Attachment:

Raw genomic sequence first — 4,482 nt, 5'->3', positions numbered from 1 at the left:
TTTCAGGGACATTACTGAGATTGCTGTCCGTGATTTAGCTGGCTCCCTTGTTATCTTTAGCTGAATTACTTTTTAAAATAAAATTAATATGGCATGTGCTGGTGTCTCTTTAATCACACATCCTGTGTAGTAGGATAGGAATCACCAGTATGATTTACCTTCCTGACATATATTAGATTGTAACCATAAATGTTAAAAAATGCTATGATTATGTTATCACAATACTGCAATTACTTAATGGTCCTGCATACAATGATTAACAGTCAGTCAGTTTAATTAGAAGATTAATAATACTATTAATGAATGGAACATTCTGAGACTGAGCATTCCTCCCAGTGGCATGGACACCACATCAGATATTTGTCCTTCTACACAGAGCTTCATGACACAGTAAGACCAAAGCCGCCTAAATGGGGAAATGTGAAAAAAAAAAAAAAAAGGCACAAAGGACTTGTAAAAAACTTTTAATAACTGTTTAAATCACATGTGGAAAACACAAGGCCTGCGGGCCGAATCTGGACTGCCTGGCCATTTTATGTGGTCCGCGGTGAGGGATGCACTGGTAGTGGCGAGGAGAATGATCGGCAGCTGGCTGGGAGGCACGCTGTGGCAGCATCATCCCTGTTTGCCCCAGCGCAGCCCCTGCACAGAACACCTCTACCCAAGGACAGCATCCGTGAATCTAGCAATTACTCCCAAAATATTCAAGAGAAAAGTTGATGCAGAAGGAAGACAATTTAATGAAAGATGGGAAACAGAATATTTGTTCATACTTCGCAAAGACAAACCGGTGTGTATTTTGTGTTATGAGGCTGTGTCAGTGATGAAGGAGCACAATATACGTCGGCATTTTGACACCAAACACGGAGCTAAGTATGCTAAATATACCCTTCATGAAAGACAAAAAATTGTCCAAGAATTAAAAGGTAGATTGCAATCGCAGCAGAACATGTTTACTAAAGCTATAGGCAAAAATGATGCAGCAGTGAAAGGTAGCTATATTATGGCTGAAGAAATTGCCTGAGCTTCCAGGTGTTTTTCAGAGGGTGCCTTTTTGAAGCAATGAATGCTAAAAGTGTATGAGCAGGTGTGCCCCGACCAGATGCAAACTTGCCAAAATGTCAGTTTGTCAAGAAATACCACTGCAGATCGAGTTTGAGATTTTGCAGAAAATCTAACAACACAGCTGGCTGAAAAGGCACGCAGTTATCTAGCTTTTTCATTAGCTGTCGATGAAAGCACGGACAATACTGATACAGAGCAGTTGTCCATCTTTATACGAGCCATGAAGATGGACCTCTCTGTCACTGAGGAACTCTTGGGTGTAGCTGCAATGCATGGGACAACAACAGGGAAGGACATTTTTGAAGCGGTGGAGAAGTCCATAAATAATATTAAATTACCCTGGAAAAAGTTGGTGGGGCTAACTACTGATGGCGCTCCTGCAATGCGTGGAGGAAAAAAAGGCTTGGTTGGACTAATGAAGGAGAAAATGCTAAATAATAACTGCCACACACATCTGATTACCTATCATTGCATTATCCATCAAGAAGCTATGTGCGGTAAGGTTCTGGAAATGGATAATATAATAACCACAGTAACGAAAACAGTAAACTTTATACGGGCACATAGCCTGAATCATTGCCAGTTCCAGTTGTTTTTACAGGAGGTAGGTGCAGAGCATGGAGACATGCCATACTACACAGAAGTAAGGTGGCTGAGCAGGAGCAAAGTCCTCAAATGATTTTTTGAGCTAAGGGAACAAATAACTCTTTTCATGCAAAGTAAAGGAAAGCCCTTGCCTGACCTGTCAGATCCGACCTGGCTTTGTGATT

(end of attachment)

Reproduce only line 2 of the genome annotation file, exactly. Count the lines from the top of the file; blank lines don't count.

TTTCAGGGACATTACTGAGATTGCTGTCCGTGATTTAGCTGGCTCCCTTGTTATCTTTAGCTGAATTACTTTTTAAAATAAAATTAATATGGCATGTGCTGGTGTCTCTTTAATCACACATCCTGTGTAGTAGGATAGGAATCACCAGTATGATTTACCTTCCTGACATATATTAGATTGTAACCATAAATGTTAAAAAATGCTATGATTATGTTATCACAATACTGCAATTACTTAATGGTCCTGCATACAATGATTAACAGTCAGTCAGTTTAATTAGAAGATTAATAATACTATTAATGAATGGAACATTCTGAGACTGAGCATTCCTCCCAGTGGCATGGACACCACATCAGATATTTGTCCTTCTACACAGAGCTTCATGACACAGTAAGACCAAAGCCGCCTAAATGGGGAAATGTGAAAAAAAAAAAAAAAAGGCACAAAGGACTTGTAAAAAACTTTTAATAACTGTTTAAATCACATGTGGAAAACACAAGGCCTGCGGGCCGAATCTGGACTGCCTGGCCATTTTATGTGGTCCGCGGTGAGGGATGCACTGGTAGTGGCGAGGAGAATGATCGGCAGCTGGCTGGGAGGCACGCTGTGGCAGCATCATCCCTGTTTGCCCCAGCGCAGCCCCTGCACAGAACACCTCTACCCAAGGACAGCATCCGTGAATCTAGCAATTACTCCCAAAATATTCAAGAGAAAAGTTGATGCAGAAGGAAGACAATTTAATGAAAGATGGGAAACAGAATATTTGTTCATACTTCGCAAAGACAAACCGGTGTGTATTTTGTGTTATGAGGCTGTGTCAGTGATGAAGGAGCACAATATACGTCGGCATTTTGACACCAAACACGGAGCTAAGTATGCTAAATATACCCTTCATGAAAGACAAAAAATTGTCCAAGAATTAAAAGGTAGATTGCAATCGCAGCAGAACATGTTTACTAAAGCTATAGGCAAAAATGATGCAGCAGTGAAAGGTAGCTATATTATGGCTGAAGAAATTGCCTGAGCTTCCAGGTGTTTTTCAGAGGGTGCCTTTTTGAAGCAATGAATGCTAAAAGTGTATGAGCAGGTGTGCCCCGACCAGATGCAAACTTGCCAAAATGTCAGTTTGTCAAGAAATACCACTGCAGATCGAGTTTGAGATTTTGCAGAAAATCTAACAACACAGCTGGCTGAAAAGGCACGCAGTTATCTAGCTTTTTCATTAGCTGTCGATGAAAGCACGGACAATACTGATACAGAGCAGTTGTCCATCTTTATACGAGCCATGAAGATGGACCTCTCTGTCACTGAGGAACTCTTGGGTGTAGCTGCAATGCATGGGACAACAACAGGGAAGGACATTTTTGAAGCGGTGGAGAAGTCCATAAATAATATTAAATTACCCTGGAAAAAGTTGGTGGGGCTAACTACTGATGGCGCTCCTGCAATGCGTGGAGGAAAAAAAGGCTTGGTTGGACTAATGAAGGAGAAAATGCTAAATAATAACTGCCACACACATCTGATTACCTATCATTGCATTATCCATCAAGAAGCTATGTGCGGTAAGGTTCTGGAAATGGATAATATAATAACCACAGTAACGAAAACAGTAAACTTTATACGGGCACATAGCCTGAATCATTGCCAGTTCCAGTTGTTTTTACAGGAGGTAGGTGCAGAGCATGGAGACATGCCATACTACACAGAAGTAAGGTGGCTGAGCAGGAGCAAAGTCCTCAAATGATTTTTTGAGCTAAGGGAACAAATAACTCTTTTCATGCAAAGTAAAGGAAAGCCCTTGCCTGACCTGTCAGATCCGACCTGGCTTTGTGATT